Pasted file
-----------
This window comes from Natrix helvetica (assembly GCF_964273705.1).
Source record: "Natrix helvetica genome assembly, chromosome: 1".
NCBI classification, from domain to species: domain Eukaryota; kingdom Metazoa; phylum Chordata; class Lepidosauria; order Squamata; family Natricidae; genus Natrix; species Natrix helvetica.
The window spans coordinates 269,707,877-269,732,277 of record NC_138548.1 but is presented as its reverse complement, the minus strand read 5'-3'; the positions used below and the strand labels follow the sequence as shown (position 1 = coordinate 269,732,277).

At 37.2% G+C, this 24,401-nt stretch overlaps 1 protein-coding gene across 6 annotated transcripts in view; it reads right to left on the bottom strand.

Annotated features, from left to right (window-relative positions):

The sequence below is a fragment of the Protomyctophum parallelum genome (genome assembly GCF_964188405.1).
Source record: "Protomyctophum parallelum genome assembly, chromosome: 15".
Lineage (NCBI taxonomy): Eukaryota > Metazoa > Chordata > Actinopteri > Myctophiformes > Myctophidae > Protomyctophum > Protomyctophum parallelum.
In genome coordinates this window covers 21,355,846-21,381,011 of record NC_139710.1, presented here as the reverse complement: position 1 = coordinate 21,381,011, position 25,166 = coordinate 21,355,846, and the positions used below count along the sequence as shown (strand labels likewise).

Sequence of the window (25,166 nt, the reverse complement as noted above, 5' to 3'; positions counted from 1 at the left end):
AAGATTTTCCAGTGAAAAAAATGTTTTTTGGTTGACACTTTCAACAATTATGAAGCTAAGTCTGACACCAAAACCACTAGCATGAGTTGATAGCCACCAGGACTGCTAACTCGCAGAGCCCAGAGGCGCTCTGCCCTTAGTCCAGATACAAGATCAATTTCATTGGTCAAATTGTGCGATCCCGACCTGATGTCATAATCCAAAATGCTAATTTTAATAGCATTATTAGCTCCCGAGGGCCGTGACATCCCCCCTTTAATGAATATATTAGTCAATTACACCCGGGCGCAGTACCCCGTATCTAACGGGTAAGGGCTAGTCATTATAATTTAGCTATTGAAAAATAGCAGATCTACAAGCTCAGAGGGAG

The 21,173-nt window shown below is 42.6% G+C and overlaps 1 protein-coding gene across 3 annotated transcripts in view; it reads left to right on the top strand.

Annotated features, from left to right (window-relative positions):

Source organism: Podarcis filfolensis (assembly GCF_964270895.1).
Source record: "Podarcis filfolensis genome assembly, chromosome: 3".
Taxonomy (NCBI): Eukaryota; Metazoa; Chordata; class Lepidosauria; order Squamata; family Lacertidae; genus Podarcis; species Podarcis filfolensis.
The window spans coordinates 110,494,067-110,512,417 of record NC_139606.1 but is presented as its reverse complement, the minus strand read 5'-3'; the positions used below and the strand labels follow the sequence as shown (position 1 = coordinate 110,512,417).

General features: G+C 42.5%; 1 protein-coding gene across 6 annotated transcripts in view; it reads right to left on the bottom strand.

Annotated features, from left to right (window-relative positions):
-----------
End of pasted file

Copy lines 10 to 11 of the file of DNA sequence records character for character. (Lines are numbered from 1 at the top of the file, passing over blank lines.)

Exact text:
In genome coordinates this window covers 21,355,846-21,381,011 of record NC_139710.1, presented here as the reverse complement: position 1 = coordinate 21,381,011, position 25,166 = coordinate 21,355,846, and the positions used below count along the sequence as shown (strand labels likewise).

Sequence of the window (25,166 nt, the reverse complement as noted above, 5' to 3'; positions counted from 1 at the left end):